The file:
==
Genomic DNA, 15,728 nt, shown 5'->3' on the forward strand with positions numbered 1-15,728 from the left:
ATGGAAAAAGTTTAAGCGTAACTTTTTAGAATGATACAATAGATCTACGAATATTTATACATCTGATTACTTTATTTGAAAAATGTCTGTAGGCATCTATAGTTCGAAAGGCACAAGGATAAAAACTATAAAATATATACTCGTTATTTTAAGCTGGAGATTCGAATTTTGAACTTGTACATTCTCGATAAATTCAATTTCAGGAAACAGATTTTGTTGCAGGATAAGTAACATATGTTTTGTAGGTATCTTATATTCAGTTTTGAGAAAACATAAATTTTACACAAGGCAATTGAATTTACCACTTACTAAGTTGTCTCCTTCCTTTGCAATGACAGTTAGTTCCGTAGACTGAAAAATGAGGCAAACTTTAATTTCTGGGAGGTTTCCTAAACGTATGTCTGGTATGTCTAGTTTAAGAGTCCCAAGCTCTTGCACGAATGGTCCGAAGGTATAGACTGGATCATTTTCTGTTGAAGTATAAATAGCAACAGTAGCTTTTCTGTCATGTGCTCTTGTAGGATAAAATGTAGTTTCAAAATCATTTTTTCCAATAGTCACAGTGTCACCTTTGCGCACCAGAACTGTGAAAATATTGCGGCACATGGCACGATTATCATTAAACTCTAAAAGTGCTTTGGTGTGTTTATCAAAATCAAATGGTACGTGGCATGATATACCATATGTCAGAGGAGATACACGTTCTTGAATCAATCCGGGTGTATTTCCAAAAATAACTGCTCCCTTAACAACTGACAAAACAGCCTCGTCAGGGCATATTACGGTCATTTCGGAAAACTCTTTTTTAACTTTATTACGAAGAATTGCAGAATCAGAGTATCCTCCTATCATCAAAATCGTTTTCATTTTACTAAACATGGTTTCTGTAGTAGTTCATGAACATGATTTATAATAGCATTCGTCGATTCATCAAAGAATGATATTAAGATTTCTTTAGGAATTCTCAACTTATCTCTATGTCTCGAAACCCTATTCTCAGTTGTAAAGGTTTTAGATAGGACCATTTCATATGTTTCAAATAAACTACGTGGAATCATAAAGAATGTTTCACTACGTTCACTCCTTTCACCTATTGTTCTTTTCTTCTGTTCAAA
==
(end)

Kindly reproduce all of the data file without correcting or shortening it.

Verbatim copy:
Genomic DNA, 15,728 nt, shown 5'->3' on the forward strand with positions numbered 1-15,728 from the left:
ATGGAAAAAGTTTAAGCGTAACTTTTTAGAATGATACAATAGATCTACGAATATTTATACATCTGATTACTTTATTTGAAAAATGTCTGTAGGCATCTATAGTTCGAAAGGCACAAGGATAAAAACTATAAAATATATACTCGTTATTTTAAGCTGGAGATTCGAATTTTGAACTTGTACATTCTCGATAAATTCAATTTCAGGAAACAGATTTTGTTGCAGGATAAGTAACATATGTTTTGTAGGTATCTTATATTCAGTTTTGAGAAAACATAAATTTTACACAAGGCAATTGAATTTACCACTTACTAAGTTGTCTCCTTCCTTTGCAATGACAGTTAGTTCCGTAGACTGAAAAATGAGGCAAACTTTAATTTCTGGGAGGTTTCCTAAACGTATGTCTGGTATGTCTAGTTTAAGAGTCCCAAGCTCTTGCACGAATGGTCCGAAGGTATAGACTGGATCATTTTCTGTTGAAGTATAAATAGCAACAGTAGCTTTTCTGTCATGTGCTCTTGTAGGATAAAATGTAGTTTCAAAATCATTTTTTCCAATAGTCACAGTGTCACCTTTGCGCACCAGAACTGTGAAAATATTGCGGCACATGGCACGATTATCATTAAACTCTAAAAGTGCTTTGGTGTGTTTATCAAAATCAAATGGTACGTGGCATGATATACCATATGTCAGAGGAGATACACGTTCTTGAATCAATCCGGGTGTATTTCCAAAAATAACTGCTCCCTTAACAACTGACAAAACAGCCTCGTCAGGGCATATTACGGTCATTTCGGAAAACTCTTTTTTAACTTTATTACGAAGAATTGCAGAATCAGAGTATCCTCCTATCATCAAAATCGTTTTCATTTTACTAAACATGGTTTCTGTAGTAGTTCATGAACATGATTTATAATAGCATTCGTCGATTCATCAAAGAATGATATTAAGATTTCTTTAGGAATTCTCAACTTATCTCTATGTCTCGAAACCCTATTCTCAGTTGTAAAGGTTTTAGATAGGACCATTTCATATGTTTCAAATAAACTACGTGGAATCATAAAGAATGTTTCACTACGTTCACTCCTTTCACCTATTGTTCTTTTCTTCTGTTCAAA